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States, Human Rights, and Distant Strangers : The Normative Justification of Extraterritorial Obligations in Human Rights Law, Hardback Book

States, Human Rights, and Distant Strangers : The Normative Justification of Extraterritorial Obligations in Human Rights Law Hardback

Part of the Routledge Studies in Human Rights series

Hardback

Description

This book combines legal and philosophical perspectives to address the question of whether states are bound by human rights when they act with effects on people abroad—states’ extraterritorial human rights obligations.

Taking an innovative approach, it begins with a profound legal analysis of the issue at national, supranational, and international levels and then engages in depth with counterarguments against extraterritorially applying human rights, on the basis of which it develops its own ethical justificatory theory of extraterritorial human rights obligations.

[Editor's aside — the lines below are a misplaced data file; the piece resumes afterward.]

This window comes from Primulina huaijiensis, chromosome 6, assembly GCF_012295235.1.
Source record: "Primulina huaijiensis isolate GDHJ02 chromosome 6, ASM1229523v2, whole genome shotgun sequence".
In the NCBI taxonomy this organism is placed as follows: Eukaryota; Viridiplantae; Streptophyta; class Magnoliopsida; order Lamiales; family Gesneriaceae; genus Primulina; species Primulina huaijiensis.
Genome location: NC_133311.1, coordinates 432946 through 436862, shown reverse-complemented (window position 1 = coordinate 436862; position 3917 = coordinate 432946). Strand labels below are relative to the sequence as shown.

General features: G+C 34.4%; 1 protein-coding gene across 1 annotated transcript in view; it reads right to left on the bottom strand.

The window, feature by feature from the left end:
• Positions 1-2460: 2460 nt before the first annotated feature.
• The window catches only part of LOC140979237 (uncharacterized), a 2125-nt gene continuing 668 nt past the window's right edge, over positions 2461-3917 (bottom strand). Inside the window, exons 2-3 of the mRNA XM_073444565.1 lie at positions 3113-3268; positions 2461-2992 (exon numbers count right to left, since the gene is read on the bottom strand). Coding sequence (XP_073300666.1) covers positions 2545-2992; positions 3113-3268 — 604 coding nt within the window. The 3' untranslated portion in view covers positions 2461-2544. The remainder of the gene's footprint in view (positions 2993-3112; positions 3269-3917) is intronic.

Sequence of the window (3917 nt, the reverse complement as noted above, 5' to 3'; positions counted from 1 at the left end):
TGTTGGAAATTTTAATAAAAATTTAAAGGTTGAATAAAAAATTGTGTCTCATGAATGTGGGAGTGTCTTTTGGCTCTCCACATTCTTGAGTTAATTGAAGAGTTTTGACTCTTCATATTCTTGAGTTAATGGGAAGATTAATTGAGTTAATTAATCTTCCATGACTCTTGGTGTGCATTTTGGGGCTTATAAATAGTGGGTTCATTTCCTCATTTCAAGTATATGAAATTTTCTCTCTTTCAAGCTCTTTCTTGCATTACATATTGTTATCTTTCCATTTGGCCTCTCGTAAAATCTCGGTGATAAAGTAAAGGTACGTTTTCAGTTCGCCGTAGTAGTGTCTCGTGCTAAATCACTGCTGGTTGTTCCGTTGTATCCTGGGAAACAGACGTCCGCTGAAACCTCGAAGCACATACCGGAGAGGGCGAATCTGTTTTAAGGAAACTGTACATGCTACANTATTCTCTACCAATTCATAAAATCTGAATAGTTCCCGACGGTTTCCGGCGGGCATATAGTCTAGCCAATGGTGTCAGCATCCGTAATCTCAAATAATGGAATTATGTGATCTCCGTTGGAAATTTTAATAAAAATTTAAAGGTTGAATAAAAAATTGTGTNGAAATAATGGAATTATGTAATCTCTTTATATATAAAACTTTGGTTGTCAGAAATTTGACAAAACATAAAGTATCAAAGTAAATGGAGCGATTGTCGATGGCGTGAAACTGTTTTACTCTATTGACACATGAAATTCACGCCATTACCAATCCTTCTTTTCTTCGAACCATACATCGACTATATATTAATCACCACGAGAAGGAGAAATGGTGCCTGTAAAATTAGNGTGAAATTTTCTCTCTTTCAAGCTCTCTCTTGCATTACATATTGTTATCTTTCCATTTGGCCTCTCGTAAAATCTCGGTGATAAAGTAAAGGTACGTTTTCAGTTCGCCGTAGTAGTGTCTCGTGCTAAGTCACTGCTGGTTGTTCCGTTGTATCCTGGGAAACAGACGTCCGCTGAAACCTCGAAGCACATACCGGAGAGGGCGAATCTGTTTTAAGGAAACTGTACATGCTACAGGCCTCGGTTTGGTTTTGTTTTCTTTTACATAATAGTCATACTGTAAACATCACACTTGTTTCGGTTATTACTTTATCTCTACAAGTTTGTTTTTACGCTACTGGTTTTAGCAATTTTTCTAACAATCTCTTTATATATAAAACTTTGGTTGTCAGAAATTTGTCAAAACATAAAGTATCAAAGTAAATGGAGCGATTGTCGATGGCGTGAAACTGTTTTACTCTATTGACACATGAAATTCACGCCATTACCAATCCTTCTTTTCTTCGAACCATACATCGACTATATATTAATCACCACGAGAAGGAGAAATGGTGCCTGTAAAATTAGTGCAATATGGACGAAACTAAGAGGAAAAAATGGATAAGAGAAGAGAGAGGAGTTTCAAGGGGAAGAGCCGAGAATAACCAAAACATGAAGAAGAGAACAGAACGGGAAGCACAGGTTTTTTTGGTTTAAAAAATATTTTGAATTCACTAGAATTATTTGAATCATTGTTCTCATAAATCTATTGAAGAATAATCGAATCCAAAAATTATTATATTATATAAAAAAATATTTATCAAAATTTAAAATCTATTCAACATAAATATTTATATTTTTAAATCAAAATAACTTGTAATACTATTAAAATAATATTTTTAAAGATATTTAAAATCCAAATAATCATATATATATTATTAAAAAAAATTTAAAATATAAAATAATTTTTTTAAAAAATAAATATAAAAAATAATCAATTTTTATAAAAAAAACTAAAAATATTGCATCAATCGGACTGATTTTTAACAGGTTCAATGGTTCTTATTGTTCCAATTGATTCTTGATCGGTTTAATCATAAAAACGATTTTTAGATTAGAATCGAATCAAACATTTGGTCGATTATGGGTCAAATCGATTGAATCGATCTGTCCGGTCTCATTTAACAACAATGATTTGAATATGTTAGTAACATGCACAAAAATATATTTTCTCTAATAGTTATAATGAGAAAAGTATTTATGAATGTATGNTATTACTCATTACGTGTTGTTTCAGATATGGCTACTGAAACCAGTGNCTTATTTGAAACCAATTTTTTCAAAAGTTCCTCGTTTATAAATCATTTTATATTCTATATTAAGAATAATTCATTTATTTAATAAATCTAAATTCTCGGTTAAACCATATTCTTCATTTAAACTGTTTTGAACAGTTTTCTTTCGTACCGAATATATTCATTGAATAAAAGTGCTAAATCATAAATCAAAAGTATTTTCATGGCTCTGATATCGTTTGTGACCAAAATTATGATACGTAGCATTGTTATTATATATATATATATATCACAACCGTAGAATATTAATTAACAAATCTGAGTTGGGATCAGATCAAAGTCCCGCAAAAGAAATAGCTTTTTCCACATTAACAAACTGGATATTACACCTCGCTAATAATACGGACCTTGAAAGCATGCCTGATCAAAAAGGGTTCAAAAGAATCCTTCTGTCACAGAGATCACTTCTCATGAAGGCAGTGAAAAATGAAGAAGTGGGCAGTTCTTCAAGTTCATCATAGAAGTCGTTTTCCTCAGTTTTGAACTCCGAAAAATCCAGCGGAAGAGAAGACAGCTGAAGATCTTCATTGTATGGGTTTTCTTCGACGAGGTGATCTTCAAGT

The book closes the circle by showing what the practical implications of this theory for the interpretation (and possible evolvement) of human rights law would be.

In a world where critiques of, and resistance to, the general idea of universal human rights are on rise, the book contributes to closing the gap between judicial and normative perspectives on extraterritorial human rights obligations by inquiring into the ethical underpinnings of this topical legal challenge. This book will be of key interest to scholars and students in human rights, international law, and more broadly in political philosophy, philosophy of law, and international relations. The Open Access version of this book, available at www.taylorfrancis.com, has been made available under a Creative Commons Attribution 4.0 license.

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